Story by Denny O'Neil
Art by Ernie Chua (Chan) & Dick Giordano & Co.
PE: Denny O'Neil's slide from greatness continues. The dialogue in this poor excuse for a story would be laughable if it wasn't meant to be taken seriously. At one point, Batman tells three assailants: "Sometimes I think you guys' dialogue is written by an echo-chamber." I have no idea what the hell that means but, seriously Denny, "you guys' dialogue" from Batman? Was this delivered with a New Yawk accent? An 8-year old would have been able to see the "twist ending" coming and I hesitate to use the word art when coming anywhere near the chicken scratches in this issue (in one panel, two "extras" look as big as the canyon that Devil Dayre will be jumping). Who exactly was "Dick Giordano & Co."? Not someone who will come forward and claim the fame, I would guess.
Story by Len Wein
Art by Ernie Chan & Dick Giordano
Tipped that answers to the murders of Ra's and Talia may be in waiting at Gaston St. Lucifer's Circus Extraordinaire, Batman hits the big top in disguise. There he finds a mysterious and deadly assortment of carnival characters: Sireena, the Sensuous Snake-Charmer; Grobo, the Strongest Small Man in the World; Shondu, the Human Corkscrew; and Slapleather Smith, the Sharpshooter. All are commanded by a tall, thin, and strangely familiar barker. As Batman delves deeper, he discovers that the troop is a disguise for Ra's, Talia, and goons. Once cornered, the Ghuls confess to framing The Dark Knight in an attempt to get him to join the League of Assassins. With the help of The Creeper, the Caped Crusader is able to round up Talia and her henchmen but Ra's perishes in a tent fire. Batman is cleared of all suspicion when Commissioner Gordon arrives on scene.
PE: Not a satisfying conclusion to an arc that has taken up five issues but admittedly better than the usual standard 1975 Batman fare. The motivation behind Ra's's caper seems suspect since he must be sure already that Batman would never join his League of Assassins, fugitive or not. And there's nothing that says "this ain't goin' nowhere" like a last-page expository on the level of this issue. Did it just occur to Bats that the coroner would have been under the influence of a hallucination gas and that's how the bodies appeared dead? Let's examine that for a moment. Several people would have had to be gassed. When the coroner performed the autopsy, where did the imaginary vital parts go? In an imaginary tray? Ostensibly, the mortuary people and grave workers were hired by Ra's. I'll accept that. But why bother putting in "dummies on a special swivel-pivot" (Batman's explanation as to why there were bodies in the coffins) if, eventually, The Dark Knight will be facing Ra's and Talia anyway? There are just too many inconsistencies in the story for me to believe that even a mastermind like Ghul could pull this one off when all the paperwork involved in the murder of key figures like Ra's and Talia is enormous. Yeah, I know, it's a comic book! Just call me Bat-Grump, Jack. I do like the guesting of The Creeper (who's beginning to grow on me) and the twist reveal of Ra's's carnival identity.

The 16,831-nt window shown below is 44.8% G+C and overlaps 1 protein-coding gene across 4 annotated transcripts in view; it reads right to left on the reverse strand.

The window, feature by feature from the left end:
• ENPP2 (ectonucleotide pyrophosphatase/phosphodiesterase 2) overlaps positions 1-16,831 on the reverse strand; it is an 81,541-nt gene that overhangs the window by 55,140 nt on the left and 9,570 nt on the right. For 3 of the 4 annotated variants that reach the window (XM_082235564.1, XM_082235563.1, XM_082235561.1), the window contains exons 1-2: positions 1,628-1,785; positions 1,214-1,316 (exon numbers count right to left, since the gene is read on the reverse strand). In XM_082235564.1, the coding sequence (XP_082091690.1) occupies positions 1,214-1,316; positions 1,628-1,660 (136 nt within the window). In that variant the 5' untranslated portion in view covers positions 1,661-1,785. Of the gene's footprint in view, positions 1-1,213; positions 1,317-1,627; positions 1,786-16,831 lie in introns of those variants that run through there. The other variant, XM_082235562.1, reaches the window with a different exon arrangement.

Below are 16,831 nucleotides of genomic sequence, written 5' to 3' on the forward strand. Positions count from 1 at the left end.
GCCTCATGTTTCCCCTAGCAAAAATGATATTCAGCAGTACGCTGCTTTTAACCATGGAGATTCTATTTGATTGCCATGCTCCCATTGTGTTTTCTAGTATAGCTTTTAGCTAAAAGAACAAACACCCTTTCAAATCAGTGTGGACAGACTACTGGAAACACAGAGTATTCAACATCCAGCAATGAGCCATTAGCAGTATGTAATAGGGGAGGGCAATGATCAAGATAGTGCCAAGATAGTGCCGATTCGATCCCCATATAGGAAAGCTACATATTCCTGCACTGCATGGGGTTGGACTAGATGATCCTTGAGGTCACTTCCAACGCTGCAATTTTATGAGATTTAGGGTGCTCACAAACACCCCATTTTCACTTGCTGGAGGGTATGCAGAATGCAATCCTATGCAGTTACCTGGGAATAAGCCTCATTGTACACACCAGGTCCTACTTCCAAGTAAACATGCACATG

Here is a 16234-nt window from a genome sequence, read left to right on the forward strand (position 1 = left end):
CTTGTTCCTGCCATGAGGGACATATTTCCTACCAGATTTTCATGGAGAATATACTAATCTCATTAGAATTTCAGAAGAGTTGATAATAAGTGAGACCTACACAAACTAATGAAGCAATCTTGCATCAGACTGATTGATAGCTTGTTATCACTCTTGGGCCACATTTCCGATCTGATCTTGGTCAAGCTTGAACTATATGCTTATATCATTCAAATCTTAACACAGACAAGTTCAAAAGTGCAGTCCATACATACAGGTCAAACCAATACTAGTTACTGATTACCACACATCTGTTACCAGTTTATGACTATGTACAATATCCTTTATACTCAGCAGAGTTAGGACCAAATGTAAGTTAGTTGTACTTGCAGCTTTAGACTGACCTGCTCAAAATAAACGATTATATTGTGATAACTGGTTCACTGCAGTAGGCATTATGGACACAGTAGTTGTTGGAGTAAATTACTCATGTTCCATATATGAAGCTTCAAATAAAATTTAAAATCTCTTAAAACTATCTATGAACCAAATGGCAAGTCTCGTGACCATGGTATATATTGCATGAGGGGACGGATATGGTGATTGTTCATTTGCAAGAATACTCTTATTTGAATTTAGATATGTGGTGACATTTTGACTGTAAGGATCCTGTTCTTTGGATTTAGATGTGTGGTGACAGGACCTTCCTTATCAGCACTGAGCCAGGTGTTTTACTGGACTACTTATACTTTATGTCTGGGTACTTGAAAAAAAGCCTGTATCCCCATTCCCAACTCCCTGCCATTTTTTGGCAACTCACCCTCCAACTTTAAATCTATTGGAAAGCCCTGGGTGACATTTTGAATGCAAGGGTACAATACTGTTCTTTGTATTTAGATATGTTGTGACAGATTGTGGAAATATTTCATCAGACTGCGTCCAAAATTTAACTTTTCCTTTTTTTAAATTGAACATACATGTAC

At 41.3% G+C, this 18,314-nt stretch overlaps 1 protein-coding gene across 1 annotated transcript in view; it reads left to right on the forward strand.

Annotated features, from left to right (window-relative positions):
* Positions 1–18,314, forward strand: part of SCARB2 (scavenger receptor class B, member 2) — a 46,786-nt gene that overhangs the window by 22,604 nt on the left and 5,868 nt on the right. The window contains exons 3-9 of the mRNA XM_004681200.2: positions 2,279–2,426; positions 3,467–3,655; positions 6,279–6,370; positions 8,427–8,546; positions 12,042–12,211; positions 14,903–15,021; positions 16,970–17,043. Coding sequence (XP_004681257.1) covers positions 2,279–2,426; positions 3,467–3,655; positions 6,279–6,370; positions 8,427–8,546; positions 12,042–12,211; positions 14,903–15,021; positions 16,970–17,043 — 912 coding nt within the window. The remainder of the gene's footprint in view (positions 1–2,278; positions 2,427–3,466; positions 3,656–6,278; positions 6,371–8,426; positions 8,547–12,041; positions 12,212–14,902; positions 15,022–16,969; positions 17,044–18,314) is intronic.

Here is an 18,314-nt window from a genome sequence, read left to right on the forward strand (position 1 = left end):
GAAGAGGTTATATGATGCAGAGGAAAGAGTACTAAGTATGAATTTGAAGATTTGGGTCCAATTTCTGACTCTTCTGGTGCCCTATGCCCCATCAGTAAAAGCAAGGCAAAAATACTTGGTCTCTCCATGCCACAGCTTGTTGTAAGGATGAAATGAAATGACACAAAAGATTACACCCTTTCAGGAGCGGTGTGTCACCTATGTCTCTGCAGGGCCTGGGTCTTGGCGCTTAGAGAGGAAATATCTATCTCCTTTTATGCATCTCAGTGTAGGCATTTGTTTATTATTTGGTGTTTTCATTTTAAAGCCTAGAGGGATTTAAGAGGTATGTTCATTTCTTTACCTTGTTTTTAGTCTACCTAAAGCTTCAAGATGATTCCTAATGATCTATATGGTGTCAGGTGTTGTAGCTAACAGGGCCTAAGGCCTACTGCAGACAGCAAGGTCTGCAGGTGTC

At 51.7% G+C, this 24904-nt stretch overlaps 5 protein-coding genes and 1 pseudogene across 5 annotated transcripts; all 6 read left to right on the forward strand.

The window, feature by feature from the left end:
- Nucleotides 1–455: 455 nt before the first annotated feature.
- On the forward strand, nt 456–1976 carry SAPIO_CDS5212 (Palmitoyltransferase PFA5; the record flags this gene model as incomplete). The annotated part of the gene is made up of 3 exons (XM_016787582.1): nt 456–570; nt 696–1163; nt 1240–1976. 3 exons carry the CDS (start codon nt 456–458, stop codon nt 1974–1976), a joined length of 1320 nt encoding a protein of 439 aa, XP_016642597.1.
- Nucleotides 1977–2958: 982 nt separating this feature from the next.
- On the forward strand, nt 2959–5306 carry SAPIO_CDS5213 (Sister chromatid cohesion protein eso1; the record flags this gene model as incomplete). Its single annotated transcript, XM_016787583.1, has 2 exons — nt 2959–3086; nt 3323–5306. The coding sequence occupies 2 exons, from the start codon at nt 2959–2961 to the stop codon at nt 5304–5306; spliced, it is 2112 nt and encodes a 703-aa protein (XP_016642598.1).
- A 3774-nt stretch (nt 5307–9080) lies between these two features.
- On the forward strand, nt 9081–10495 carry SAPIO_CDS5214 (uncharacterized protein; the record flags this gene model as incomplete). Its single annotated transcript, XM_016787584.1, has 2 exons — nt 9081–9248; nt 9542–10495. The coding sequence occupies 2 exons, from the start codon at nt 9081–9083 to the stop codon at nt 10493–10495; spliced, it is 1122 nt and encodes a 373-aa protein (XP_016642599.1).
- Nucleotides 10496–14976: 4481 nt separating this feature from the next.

Jack: I like that the wrap-up to the five-issue arc is a full-length story, but the plotting is a little bit creaky. An "A" for effort goes to Len Wein for coming up with the idea and working it out over five issues, even though they didn't always seem to be proceeding in a direct line toward the conclusion. The final revelation that Ra's al Ghul cooked the whole thing up in order to blackmail Batman into joining the League of Assassins and getting together with Talia is a bit of a surprise but also seems like it was inevitable. Ra's should have known it wouldn't work but still he tried. I would have been happier if the same artist had drawn the whole series.